So what better a reminder than to get back to the basics of what this blog is all about and give you Hollywood the Write Way, take you inside the writer’s room of a hit TV show?
The CW’s The 100 to be exact (Season two premieres October 22nd). Not only that, our guest writer, Shawna Benson also works on the hit series, Emma Approved which I know all of you book nerds love! Below is how Shawna landed these incredible opportunities and how you could too. Stay tuned for more from Shawna in part two! Readers, writers, TV lovers, dreamers… this one’s for you.
I know you.
I’ve been you…hell, I am you. And I know what you’re thinking – what in the name of Hades qualifies her to write a guest post for this blog? I’m not sure I really have the answer to that question, since I’m wondering that very same thing, but I was asked to write about my experiences working in TV and digital entertainment, and here I am. Perhaps when this is over, we’ll both know why I’m here writing this…
Television and digital (online) content. So similar, and yet so different, still. They are like two cousins – same family, and yet, if you got them together at a family cookout you might wonder what the hell the two have in common with each other. That one over there has red hair! The other went to USC while ginger boy barely got through community college…
The fact is, it’s all entertainment, or scripted content, in my case. My day job is that of the Writers’ Assistant on CW’s THE 100, but I also moonlight writing freelance episodes of Pemberley Digital’s EMMA APPROVED, with my sister, Julie. The two jobs share a lot of the same qualities – breaking story as writers in a group, for example, and yet due to their very different budgets and production schedules, moving back and forth between the two worlds can be challenging.
I started this by saying ‘I am you.’ Until this year, I was in exactly the position of every other person who is looking to break into the industry and just not making a dent. I won’t bore you with all of the various stops and starts on the long journey I’ve had thus far (but rest assured there are going to be stops and starts on your journey too – just like rush hour traffic on the 405); suffice to say, if it weren’t for those stops and starts I wouldn’t be where I am now.
You’ve heard before that one of the most important things you can do to establish a career in this industry is to make connections with as many people as you can. You never know which connection will be the one that helps you make progress toward your goals. In getting my job on THE 100, it was invaluable to have made friends with other writers, one of whom my sister and I had known for a few years and who became the Writers’ Assistant for THE 100 in its first season. She was promoted to staff writer and needed to backfill her position. She reached out to those of us who were friends to see if we knew anyone, and I offered myself up for the job, much to her enthusiastic approval. She put in the word for me, and here I am, sitting in the writers’ room, taking notes and gaining invaluable experience on a network TV show. A connection I made years ago with a fellow writer paid off in ways I could never imagine when I forged the friendship.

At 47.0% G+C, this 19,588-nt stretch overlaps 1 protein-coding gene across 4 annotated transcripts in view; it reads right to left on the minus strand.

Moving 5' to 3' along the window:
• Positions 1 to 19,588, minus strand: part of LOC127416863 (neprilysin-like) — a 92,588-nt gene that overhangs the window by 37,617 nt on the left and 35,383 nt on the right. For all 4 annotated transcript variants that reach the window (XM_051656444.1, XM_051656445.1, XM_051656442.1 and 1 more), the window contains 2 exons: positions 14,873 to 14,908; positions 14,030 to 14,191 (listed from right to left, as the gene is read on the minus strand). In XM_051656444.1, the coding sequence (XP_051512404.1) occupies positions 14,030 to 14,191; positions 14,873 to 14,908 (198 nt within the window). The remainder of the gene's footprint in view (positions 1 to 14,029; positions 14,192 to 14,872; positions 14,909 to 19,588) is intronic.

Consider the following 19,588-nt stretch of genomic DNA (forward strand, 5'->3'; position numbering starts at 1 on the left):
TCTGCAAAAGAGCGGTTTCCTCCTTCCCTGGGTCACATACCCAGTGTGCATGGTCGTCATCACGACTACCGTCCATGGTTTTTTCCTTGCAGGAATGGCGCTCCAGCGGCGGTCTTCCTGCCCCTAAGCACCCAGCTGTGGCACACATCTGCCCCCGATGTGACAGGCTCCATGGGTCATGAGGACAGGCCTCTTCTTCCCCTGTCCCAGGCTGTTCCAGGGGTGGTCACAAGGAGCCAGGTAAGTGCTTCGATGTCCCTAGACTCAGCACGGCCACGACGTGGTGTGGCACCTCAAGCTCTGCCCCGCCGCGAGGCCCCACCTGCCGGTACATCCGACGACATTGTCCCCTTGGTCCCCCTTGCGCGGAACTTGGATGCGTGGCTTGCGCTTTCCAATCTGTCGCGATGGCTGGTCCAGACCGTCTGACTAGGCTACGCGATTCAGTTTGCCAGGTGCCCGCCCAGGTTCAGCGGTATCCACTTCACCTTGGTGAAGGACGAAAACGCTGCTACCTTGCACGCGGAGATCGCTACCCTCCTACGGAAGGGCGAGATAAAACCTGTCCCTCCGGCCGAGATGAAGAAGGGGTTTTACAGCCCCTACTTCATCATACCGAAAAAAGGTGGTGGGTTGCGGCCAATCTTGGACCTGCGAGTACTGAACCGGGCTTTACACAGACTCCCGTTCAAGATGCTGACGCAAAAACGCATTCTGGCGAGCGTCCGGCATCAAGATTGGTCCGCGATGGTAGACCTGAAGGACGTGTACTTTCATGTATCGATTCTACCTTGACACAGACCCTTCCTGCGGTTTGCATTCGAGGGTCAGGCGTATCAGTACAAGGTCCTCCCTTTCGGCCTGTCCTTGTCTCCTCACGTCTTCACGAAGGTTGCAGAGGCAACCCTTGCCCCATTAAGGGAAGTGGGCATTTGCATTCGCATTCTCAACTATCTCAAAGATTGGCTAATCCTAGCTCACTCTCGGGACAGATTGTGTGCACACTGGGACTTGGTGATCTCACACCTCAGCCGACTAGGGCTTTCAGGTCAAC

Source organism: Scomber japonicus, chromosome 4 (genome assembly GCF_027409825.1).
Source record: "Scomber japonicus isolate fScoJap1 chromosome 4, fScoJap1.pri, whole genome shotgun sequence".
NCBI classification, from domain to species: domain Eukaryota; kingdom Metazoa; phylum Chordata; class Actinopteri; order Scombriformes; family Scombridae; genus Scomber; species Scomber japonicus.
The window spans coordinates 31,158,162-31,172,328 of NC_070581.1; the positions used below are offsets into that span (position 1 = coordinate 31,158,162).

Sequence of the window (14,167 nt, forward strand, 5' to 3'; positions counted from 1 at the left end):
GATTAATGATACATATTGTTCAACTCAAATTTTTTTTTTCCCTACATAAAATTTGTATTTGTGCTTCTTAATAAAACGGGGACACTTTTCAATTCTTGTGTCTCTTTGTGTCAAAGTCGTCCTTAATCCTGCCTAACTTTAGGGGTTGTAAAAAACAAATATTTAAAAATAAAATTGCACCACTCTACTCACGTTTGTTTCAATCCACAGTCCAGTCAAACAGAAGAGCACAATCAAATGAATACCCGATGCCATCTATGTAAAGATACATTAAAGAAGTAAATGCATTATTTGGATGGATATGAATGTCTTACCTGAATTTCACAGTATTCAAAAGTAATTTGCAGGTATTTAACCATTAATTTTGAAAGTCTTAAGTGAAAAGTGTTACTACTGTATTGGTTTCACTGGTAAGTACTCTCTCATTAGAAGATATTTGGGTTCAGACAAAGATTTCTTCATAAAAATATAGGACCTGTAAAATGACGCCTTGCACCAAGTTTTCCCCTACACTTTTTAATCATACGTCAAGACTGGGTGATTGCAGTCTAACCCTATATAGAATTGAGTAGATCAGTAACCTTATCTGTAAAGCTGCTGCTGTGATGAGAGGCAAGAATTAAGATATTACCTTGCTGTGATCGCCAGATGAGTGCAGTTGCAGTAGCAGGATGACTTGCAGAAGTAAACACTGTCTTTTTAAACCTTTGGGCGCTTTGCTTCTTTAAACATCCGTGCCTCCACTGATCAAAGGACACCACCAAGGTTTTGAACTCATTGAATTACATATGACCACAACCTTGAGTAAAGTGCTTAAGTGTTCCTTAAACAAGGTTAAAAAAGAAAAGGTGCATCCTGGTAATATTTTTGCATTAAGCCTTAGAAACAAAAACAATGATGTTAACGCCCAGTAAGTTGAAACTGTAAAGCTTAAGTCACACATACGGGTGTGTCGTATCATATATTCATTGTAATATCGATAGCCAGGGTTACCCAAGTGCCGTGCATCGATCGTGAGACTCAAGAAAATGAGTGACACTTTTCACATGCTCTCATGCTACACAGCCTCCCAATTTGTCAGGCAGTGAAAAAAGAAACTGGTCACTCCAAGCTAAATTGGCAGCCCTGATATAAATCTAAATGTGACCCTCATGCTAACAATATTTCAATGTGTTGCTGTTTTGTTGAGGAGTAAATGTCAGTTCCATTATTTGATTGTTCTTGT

The work my sister and I are doing on EMMA APPROVED is also the result of relationships. Many years ago I was enrolled in a UCLA Extension Class learning to write TV scripts. A fellow classmate and I became very good friends and our friendship continued long after the class was over. We’d often discuss our scripts as we worked on them and swapped material. He decided to make the jump into developing content for the web, and I continued on my path to writing TV pilots and specs. He and I even collaborated on a multi-platform series I pitched to him after he’d had some critical success with his first self-produced webseries and was getting doors opened to him to pitch new series around town. We sold the pitch and then even resold it, though sadly the project never got made.